LISA JENSCHKE

Born in Texas, escaped to college, made my way to Europe and then came back to the States.  


My teenage self had already written my autobiography by the time I was 14: I would write books, live on a ranch (in Texas), and adopt all the dogs from the local pound; I would be married with children by 26. Instead, I fell in love with science and languages, left Texas, spent years in Europe, and married a man who doesn’t even like dogs. Children arrived, but not on schedule. I still don’t have a dog.

When we moved to Chicago in 2006, I left the professional life I had built, to help settle kids and figure out what I really wanted to be. It turns out that was an artist. I started pursuing art, and since then, I have been gobbling it up, trying everything from drawing to ceramics, painting, etching, lithography, screenprinting, and even a bit of performance. I have woven and embroidered, and podcasted. I have gotten stuck and shaken loose. I have organized artists groups and put together collaborative shows. I have pushed myself to grow as an artist, when it was still hard to own that title. It was in 2014, during the Center Program, that I felt a tectonic shift in my art, and it became personal, and in 2016 the personal became political. I don’t have a traditional MFA. I have years of pursuing media that spoke to me or that I felt I needed to make what I wanted to make. At the same time that I did Center Program, I also completed the Visual Arts Certificate Program through the Graham School.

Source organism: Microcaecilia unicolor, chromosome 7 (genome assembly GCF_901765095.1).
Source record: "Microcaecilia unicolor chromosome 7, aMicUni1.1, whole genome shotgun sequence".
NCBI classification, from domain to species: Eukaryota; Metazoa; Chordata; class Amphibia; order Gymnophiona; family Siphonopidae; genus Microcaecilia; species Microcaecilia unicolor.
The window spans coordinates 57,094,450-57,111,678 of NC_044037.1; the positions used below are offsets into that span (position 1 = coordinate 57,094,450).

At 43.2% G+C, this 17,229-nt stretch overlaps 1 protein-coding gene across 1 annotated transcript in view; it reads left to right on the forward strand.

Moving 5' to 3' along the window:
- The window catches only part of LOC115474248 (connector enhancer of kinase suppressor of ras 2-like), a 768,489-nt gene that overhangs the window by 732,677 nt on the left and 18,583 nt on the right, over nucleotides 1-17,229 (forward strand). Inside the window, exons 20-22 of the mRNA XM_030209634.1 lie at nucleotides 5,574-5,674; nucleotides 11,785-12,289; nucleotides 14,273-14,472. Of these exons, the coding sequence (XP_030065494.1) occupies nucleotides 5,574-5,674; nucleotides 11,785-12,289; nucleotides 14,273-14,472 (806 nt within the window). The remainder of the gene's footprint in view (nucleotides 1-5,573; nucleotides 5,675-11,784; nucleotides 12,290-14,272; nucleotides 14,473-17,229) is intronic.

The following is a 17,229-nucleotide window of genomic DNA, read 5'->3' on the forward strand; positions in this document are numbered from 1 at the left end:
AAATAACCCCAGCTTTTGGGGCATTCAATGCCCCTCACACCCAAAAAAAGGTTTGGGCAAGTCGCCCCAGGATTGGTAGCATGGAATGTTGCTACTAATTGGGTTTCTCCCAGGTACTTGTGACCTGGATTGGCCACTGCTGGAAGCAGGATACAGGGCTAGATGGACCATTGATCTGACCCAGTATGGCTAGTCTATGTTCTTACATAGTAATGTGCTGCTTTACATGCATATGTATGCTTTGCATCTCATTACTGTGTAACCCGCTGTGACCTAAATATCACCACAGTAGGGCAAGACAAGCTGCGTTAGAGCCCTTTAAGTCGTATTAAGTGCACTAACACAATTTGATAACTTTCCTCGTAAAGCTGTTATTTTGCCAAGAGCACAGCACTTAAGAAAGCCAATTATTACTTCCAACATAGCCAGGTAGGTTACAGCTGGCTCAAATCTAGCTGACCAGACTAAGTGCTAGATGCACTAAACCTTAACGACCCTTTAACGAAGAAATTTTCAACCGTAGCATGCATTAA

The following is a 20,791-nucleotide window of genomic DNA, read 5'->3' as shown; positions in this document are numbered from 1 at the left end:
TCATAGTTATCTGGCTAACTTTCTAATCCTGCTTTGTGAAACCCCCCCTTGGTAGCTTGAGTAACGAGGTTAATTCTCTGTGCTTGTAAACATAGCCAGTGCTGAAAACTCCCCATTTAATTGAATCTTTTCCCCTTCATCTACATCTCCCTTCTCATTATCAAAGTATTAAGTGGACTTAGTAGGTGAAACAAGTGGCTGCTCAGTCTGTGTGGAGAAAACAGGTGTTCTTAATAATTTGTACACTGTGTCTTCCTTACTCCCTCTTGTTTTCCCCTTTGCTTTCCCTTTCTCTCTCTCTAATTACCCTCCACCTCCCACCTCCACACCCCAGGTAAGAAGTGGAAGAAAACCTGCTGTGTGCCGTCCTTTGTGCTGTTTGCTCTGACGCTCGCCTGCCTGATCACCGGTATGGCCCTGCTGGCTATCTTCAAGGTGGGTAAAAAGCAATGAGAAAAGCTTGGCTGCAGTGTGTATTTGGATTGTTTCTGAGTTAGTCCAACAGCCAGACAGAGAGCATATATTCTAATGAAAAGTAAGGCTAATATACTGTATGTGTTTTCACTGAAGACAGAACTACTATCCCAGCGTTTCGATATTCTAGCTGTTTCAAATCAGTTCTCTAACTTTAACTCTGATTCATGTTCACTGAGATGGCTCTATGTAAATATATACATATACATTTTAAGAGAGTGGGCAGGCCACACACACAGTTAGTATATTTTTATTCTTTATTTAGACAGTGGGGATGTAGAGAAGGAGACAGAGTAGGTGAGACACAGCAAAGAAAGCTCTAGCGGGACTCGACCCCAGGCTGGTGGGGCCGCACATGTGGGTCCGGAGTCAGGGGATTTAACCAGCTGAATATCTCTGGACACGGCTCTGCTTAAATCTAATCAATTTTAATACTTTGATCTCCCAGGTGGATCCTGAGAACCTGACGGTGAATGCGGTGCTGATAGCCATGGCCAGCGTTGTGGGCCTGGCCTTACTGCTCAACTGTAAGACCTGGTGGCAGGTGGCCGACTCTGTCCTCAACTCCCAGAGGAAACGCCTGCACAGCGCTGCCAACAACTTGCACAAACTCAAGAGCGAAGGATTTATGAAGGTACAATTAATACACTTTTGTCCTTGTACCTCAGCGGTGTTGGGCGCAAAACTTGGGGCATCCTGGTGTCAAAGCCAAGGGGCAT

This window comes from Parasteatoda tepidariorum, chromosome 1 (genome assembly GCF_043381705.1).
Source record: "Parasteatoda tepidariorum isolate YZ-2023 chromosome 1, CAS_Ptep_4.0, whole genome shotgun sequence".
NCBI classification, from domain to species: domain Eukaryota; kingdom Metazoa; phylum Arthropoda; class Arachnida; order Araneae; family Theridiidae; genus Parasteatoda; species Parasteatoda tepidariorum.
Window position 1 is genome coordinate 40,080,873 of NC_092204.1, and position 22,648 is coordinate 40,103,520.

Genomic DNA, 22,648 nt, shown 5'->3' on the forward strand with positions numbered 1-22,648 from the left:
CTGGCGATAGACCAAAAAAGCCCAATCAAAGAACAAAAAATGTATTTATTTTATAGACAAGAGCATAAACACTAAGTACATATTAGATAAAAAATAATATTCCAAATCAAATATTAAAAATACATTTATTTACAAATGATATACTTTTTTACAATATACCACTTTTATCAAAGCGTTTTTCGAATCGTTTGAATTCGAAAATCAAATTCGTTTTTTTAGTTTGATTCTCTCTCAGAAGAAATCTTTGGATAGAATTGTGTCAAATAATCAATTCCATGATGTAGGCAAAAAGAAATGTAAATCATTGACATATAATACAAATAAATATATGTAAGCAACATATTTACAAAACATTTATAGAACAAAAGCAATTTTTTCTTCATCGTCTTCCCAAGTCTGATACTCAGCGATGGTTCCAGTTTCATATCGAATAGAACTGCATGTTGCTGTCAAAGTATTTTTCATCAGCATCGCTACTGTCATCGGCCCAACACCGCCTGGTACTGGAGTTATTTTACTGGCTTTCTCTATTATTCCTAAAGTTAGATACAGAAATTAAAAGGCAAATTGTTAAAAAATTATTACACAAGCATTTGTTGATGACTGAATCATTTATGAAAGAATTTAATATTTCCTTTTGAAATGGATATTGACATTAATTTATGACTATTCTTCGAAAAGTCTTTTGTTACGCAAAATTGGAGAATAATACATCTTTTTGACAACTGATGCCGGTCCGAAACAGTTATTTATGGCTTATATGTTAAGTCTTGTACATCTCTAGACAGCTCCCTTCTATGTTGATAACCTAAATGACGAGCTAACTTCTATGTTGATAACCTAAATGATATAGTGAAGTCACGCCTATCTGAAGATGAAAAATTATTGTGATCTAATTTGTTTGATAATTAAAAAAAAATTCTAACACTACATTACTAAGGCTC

Recently I got my 23 and Me results back and found out that I’m not 75% German as was passed down in family lore, but only 21%. The years I spent studying German, living in Germany, and working as a translator take on a new cast. I’m not what I thought I was, or what other people have told me I am. Strangely, that opens new doors. I don’t have to live in past expectations.